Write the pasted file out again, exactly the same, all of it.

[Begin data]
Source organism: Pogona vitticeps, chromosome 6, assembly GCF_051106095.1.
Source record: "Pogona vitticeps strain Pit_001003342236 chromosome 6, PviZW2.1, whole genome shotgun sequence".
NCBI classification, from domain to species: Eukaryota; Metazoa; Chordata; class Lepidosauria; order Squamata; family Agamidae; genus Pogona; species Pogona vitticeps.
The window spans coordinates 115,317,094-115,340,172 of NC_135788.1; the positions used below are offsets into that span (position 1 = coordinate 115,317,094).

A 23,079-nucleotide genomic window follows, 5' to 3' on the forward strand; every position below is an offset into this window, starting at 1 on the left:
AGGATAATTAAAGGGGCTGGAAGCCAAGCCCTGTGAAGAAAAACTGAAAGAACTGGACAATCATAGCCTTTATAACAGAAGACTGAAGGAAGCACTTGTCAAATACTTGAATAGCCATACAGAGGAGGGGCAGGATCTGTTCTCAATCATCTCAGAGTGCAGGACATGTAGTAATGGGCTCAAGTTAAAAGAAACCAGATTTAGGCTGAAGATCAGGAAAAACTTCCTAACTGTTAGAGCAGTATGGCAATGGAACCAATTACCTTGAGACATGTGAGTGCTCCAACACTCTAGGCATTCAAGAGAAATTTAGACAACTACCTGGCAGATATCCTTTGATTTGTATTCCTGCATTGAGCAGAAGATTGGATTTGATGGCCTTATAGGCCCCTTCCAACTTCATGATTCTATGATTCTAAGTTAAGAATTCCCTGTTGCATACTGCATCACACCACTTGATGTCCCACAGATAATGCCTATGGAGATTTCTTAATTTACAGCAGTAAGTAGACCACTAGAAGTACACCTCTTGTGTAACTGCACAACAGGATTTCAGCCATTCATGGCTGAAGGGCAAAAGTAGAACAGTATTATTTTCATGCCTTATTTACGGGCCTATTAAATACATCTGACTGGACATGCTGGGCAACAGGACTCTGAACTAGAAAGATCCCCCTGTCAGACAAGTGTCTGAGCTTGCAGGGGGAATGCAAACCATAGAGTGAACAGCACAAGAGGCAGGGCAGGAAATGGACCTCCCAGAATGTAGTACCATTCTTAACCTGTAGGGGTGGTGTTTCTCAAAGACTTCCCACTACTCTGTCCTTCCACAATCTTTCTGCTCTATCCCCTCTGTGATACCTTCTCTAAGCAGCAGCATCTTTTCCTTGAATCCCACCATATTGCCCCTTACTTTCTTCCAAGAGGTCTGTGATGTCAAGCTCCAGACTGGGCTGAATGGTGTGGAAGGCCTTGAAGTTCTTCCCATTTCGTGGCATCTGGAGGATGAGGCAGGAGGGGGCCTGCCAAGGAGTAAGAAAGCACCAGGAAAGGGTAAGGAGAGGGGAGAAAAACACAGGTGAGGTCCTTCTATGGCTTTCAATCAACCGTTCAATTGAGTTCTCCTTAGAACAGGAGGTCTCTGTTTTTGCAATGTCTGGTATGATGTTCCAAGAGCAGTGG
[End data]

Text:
Source organism: Pogona vitticeps, chromosome 6, assembly GCF_051106095.1.
Source record: "Pogona vitticeps strain Pit_001003342236 chromosome 6, PviZW2.1, whole genome shotgun sequence".
NCBI classification, from domain to species: Eukaryota; Metazoa; Chordata; class Lepidosauria; order Squamata; family Agamidae; genus Pogona; species Pogona vitticeps.
The window spans coordinates 115,317,094-115,340,172 of NC_135788.1; the positions used below are offsets into that span (position 1 = coordinate 115,317,094).

A 23,079-nucleotide genomic window follows, 5' to 3' on the forward strand; every position below is an offset into this window, starting at 1 on the left:
AGGATAATTAAAGGGGCTGGAAGCCAAGCCCTGTGAAGAAAAACTGAAAGAACTGGACAATCATAGCCTTTATAACAGAAGACTGAAGGAAGCACTTGTCAAATACTTGAATAGCCATACAGAGGAGGGGCAGGATCTGTTCTCAATCATCTCAGAGTGCAGGACATGTAGTAATGGGCTCAAGTTAAAAGAAACCAGATTTAGGCTGAAGATCAGGAAAAACTTCCTAACTGTTAGAGCAGTATGGCAATGGAACCAATTACCTTGAGACATGTGAGTGCTCCAACACTCTAGGCATTCAAGAGAAATTTAGACAACTACCTGGCAGATATCCTTTGATTTGTATTCCTGCATTGAGCAGAAGATTGGATTTGATGGCCTTATAGGCCCCTTCCAACTTCATGATTCTATGATTCTAAGTTAAGAATTCCCTGTTGCATACTGCATCACACCACTTGATGTCCCACAGATAATGCCTATGGAGATTTCTTAATTTACAGCAGTAAGTAGACCACTAGAAGTACACCTCTTGTGTAACTGCACAACAGGATTTCAGCCATTCATGGCTGAAGGGCAAAAGTAGAACAGTATTATTTTCATGCCTTATTTACGGGCCTATTAAATACATCTGACTGGACATGCTGGGCAACAGGACTCTGAACTAGAAAGATCCCCCTGTCAGACAAGTGTCTGAGCTTGCAGGGGGAATGCAAACCATAGAGTGAACAGCACAAGAGGCAGGGCAGGAAATGGACCTCCCAGAATGTAGTACCATTCTTAACCTGTAGGGGTGGTGTTTCTCAAAGACTTCCCACTACTCTGTCCTTCCACAATCTTTCTGCTCTATCCCCTCTGTGATACCTTCTCTAAGCAGCAGCATCTTTTCCTTGAATCCCACCATATTGCCCCTTACTTTCTTCCAAGAGGTCTGTGATGTCAAGCTCCAGACTGGGCTGAATGGTGTGGAAGGCCTTGAAGTTCTTCCCATTTCGTGGCATCTGGAGGATGAGGCAGGAGGGGGCCTGCCAAGGAGTAAGAAAGCACCAGGAAAGGGTAAGGAGAGGGGAGAAAAACACAGGTGAGGTCCTTCTATGGCTTTCAATCAACCGTTCAATTGAGTTCTCCTTAGAACAGGAGGTCTCTGTTTTTGCAATGTCTGGTATGATGTTCCAAGAGCAGTGG